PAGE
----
Biological and Mathematical Basis of Interaction C.. (BIOMICS)
Biological and Mathematical Basis of Interaction Computing
Start date: Oct 1, 2012,
End date: Mar 31, 2016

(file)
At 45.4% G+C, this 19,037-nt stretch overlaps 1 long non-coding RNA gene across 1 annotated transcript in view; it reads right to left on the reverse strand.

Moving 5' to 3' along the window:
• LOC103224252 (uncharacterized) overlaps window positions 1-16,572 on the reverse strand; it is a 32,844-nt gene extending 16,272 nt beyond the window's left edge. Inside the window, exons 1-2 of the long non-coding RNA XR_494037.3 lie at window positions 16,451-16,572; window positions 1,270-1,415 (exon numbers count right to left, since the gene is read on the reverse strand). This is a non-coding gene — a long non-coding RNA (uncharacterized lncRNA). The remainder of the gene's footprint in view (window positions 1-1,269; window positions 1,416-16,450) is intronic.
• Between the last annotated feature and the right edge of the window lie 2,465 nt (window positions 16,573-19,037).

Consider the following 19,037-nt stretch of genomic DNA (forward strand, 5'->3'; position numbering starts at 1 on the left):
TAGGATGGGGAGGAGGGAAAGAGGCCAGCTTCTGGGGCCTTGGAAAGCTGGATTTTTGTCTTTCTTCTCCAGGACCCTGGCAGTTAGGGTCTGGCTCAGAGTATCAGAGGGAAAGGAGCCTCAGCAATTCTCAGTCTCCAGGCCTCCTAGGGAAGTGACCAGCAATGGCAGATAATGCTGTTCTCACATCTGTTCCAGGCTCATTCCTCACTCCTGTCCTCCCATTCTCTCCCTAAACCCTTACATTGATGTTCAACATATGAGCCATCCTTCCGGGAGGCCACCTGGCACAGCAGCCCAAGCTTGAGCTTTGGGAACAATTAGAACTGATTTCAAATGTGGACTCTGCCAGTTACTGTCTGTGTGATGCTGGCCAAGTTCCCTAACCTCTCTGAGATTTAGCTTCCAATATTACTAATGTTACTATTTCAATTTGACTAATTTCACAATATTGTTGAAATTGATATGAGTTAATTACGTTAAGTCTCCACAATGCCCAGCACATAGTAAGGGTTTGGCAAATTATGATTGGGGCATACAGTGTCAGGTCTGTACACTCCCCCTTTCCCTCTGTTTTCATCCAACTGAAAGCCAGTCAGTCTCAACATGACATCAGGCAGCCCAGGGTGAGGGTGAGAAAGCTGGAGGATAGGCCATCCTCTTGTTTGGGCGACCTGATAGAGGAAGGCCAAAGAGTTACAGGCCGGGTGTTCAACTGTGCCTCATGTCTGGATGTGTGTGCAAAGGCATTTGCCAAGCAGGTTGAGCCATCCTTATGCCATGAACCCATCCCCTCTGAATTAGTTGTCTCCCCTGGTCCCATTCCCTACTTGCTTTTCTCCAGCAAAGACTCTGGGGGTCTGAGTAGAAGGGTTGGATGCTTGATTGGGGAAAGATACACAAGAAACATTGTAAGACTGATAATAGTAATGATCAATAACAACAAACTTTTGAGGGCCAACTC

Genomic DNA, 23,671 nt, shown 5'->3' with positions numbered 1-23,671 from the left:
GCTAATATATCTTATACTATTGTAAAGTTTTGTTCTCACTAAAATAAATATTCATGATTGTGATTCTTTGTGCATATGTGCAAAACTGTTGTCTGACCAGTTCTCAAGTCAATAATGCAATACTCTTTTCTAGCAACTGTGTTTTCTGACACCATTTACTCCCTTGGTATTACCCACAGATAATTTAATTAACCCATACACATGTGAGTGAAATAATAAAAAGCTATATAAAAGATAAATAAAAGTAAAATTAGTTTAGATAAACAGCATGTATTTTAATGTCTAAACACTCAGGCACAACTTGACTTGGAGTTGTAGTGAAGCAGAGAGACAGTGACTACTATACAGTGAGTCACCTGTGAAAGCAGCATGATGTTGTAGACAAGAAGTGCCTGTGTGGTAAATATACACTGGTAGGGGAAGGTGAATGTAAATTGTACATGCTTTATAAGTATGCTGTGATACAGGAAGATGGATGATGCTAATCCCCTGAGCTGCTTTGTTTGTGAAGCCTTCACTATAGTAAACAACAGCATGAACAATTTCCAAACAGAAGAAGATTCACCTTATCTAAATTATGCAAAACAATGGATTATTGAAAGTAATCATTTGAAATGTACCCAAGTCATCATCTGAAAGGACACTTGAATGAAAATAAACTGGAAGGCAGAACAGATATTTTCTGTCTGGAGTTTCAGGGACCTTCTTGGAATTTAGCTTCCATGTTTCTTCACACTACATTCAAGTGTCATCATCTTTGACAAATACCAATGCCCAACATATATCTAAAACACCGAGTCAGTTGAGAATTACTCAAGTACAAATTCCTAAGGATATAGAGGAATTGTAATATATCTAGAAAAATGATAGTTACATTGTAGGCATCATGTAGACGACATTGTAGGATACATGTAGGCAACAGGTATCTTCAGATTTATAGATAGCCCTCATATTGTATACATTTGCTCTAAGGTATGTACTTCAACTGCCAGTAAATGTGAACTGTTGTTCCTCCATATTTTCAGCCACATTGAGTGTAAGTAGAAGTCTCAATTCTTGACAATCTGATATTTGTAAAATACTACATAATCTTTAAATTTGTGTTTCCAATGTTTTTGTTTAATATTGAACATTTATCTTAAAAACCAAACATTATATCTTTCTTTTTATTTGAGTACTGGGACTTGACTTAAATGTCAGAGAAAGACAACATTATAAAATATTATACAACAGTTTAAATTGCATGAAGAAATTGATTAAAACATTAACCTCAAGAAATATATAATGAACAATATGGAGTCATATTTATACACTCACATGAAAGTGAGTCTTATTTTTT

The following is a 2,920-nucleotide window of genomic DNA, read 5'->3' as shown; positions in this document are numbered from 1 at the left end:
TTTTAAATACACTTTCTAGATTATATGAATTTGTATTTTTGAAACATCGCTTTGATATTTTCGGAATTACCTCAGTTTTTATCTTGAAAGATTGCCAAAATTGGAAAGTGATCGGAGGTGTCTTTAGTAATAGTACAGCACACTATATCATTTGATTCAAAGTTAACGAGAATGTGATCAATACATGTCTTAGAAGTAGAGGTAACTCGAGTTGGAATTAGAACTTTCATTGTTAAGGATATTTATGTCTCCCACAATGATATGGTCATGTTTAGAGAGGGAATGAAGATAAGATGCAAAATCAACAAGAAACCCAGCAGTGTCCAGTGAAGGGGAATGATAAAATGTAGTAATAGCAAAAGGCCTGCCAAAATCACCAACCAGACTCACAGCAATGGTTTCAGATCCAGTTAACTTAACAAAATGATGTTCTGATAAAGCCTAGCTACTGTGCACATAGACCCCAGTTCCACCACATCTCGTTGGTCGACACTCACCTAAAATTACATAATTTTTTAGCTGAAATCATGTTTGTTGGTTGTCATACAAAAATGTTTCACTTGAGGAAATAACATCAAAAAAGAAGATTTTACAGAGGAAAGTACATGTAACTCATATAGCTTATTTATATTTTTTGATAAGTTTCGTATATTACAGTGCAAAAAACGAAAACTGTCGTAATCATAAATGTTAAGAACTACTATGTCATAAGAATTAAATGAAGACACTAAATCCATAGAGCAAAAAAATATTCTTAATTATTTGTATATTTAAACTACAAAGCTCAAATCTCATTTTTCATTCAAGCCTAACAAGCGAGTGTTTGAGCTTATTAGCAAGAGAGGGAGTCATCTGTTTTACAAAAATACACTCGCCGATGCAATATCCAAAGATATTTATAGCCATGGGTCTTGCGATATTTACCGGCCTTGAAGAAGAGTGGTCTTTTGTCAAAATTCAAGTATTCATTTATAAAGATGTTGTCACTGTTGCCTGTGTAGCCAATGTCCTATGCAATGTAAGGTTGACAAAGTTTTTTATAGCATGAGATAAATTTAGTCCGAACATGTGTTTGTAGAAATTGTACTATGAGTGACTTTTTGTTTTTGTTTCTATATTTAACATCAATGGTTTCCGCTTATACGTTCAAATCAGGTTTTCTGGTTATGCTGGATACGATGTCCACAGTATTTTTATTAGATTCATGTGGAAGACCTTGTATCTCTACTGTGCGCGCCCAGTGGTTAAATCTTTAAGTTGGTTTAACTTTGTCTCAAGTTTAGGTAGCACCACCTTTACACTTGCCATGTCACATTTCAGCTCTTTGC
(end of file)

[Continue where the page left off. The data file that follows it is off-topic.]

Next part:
Interaction Computing (IC) takes inspiration from cellular processes rather than from evolution. BIOMICS aims to leverage existing cell metabolic and regulatory mechanisms as the ontogenetic basis of a model for IC. However, because the knowledge to properly mimic, exploit and adapt these systems to computer science is lacking, BIOMICS will also advance the state of the art in the mathematics of biocomputing. The mathematical structure thus uncovered feeds into two different and complementary directions. On the one hand, it will inform the automata theory formalisms for IC; on the other hand, it will be mapped through category theory to the logic foundations of the BIOMICS specification language. Whereas the automata theory research will focus on the structural properties of self-organising systems, the BIOMICS specification language will instead focus on the specification of self-organising behaviour. By end of Year 2 we will have developed the formal tools and frameworks from both points of view of the behaviour-realisation dichotomy to be able to effect their synthesis in the form of an environment which, through interactions, is capable of generating useful software systems that match the biological structure template – and are therefore themselves based on interactions. This foundational mathematical work of BIOMICS will be applicable to software systems of a radically new kind and to systems biology, creating a unified mathematical framework for understanding, predicting, manipulating, and dynamically synthesising algorithmic activity-in-context based on interactions (i.e. interaction computation) in both realms. This will be demonstrated not only by the application of the framework to the analysis of complex-adaptive biological systems beyond those studied in the course of its development, but also by proof-of-concept implementations of software systems (for example demonstrating security properties) as a potential new paradigm for unconventional computing.
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